It's been about a week since the nation watched on ESPN as University of Oregon football player LeGarrette Blount punched Boise State player Byron Hout and then had to be restrained by an Oregon coach and security guards as he tried to get into the stands to presumably attack Boise State fans.
Yet, the incident -- and Blount's subsequent season-long suspension -- are still being talked about.
Much of the talk and debate centers on whether the suspension, which effectively ended Blount's college football career since he is a senior, is too harsh.
Ironically, in the hours following the incident, sports radio and TV talk shows were abuzz. Almost every college football analyst, caller or e-mailer demanded Blount be swiftly and severely punished. Folks were outraged -- and understandably so. Blount was out of control. Oregon officials were embarrassed.
So, Oregons' new coach, Chip Kelly, and top Oregon officials made the tough call and ended the season for Blount, who was the team's best running back. Oregon's season might well be going down the drain with Blount's college football career.
Yet, as time passed some started to question the punishment wondering if it was too harsh. Was Blount's season ripped from him simply because it was the first of the new college season and a primetime broadcast? Did Kelly (and other Oregon officials) opt for the season-ending suspension for political reasons.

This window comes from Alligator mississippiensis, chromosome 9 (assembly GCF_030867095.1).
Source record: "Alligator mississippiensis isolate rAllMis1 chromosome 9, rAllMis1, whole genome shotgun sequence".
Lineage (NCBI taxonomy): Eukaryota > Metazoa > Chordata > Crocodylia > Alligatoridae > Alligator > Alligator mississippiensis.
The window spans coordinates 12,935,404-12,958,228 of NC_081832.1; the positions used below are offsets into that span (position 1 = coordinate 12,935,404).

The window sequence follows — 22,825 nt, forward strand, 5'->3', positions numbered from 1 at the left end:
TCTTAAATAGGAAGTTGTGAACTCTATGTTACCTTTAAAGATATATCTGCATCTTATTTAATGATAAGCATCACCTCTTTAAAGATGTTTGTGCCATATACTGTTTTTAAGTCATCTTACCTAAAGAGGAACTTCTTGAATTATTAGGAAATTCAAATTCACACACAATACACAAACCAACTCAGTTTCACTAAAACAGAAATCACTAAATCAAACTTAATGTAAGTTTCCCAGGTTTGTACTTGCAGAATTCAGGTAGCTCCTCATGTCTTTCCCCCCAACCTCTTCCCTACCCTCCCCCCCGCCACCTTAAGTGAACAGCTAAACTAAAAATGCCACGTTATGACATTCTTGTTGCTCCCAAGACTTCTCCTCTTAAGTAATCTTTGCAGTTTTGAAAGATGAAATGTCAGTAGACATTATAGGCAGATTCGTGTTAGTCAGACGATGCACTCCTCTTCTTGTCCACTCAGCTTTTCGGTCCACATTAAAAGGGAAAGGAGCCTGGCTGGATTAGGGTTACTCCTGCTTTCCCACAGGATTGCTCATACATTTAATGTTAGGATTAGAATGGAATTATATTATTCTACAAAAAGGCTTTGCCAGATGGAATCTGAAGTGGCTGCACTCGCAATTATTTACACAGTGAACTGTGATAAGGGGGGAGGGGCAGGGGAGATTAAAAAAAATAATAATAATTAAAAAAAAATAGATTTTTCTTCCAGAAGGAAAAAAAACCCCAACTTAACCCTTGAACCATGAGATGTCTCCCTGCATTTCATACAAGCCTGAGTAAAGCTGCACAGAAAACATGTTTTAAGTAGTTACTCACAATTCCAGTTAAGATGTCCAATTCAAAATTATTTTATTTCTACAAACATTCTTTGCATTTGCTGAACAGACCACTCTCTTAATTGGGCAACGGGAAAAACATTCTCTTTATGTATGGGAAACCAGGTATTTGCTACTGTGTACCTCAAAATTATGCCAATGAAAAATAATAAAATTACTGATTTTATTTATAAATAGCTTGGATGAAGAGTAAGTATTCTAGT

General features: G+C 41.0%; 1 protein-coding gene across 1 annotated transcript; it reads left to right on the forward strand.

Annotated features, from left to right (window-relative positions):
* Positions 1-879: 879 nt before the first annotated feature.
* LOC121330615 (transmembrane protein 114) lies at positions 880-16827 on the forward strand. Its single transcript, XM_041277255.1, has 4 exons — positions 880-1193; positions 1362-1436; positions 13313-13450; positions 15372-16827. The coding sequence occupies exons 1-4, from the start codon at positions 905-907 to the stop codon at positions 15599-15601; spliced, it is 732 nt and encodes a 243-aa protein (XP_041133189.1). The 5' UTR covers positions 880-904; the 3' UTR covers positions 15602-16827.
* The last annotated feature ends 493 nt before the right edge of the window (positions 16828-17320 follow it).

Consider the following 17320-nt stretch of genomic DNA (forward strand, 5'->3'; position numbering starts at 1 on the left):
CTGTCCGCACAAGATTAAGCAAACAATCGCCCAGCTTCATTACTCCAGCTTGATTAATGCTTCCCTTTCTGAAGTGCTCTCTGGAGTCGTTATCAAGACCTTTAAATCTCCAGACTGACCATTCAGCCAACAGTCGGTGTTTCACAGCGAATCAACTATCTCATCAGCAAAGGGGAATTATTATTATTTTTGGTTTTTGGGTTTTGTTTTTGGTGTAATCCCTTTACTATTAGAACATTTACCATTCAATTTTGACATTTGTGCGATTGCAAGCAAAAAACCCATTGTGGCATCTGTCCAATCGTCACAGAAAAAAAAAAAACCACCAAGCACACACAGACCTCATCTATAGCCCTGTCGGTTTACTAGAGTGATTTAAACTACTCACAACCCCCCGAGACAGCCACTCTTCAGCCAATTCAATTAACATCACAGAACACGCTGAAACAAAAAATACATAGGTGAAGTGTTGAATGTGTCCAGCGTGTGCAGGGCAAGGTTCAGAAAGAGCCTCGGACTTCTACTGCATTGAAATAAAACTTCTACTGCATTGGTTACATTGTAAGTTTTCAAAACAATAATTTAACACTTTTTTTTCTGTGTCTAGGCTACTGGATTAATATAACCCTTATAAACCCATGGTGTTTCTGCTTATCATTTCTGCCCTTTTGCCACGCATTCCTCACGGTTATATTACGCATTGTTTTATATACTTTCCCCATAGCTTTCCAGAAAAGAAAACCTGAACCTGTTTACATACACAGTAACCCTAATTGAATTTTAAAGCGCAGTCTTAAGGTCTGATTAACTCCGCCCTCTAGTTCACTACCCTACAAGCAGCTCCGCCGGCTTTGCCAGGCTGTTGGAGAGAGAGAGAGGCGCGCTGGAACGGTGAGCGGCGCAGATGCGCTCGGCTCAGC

Probably, but that doesn't make it the wrong decision. Perhaps our collective gut reaction -- swift and harsh -- is right.
When Blount's college football career was ended most people felt sorry for him. It's human nature. We don't like seeing people suffer even when they brought the punishment on themselves. We want to give people second, third and fourth chances.
It happens in sports all the time. Players violate rules on drug use, for example, and are given lifetime bans only to have that ban lifted a year or two down the road.
And perhaps that is why many now feel that Blount's punishment is so harsh -- others get off pretty easy.
But are we doing people a favor by letting rule breakers off easy?
The circumstances essentially forced Oregon into this harsh punishment. Maybe this is the start of tough punishments that make it clear abhorrent behavior will not be tolerated
While Blount can no longer play in games, he will be allowed to keep his scholarship and practice with the team in the hopes of being drafted to play in the NFL.
Still, losing this season is a very serious consequences. Maybe Blount and other top athletes can learn from the punishment and understand colleges mean it when they say abhorrent behavior will truly not be tolerated.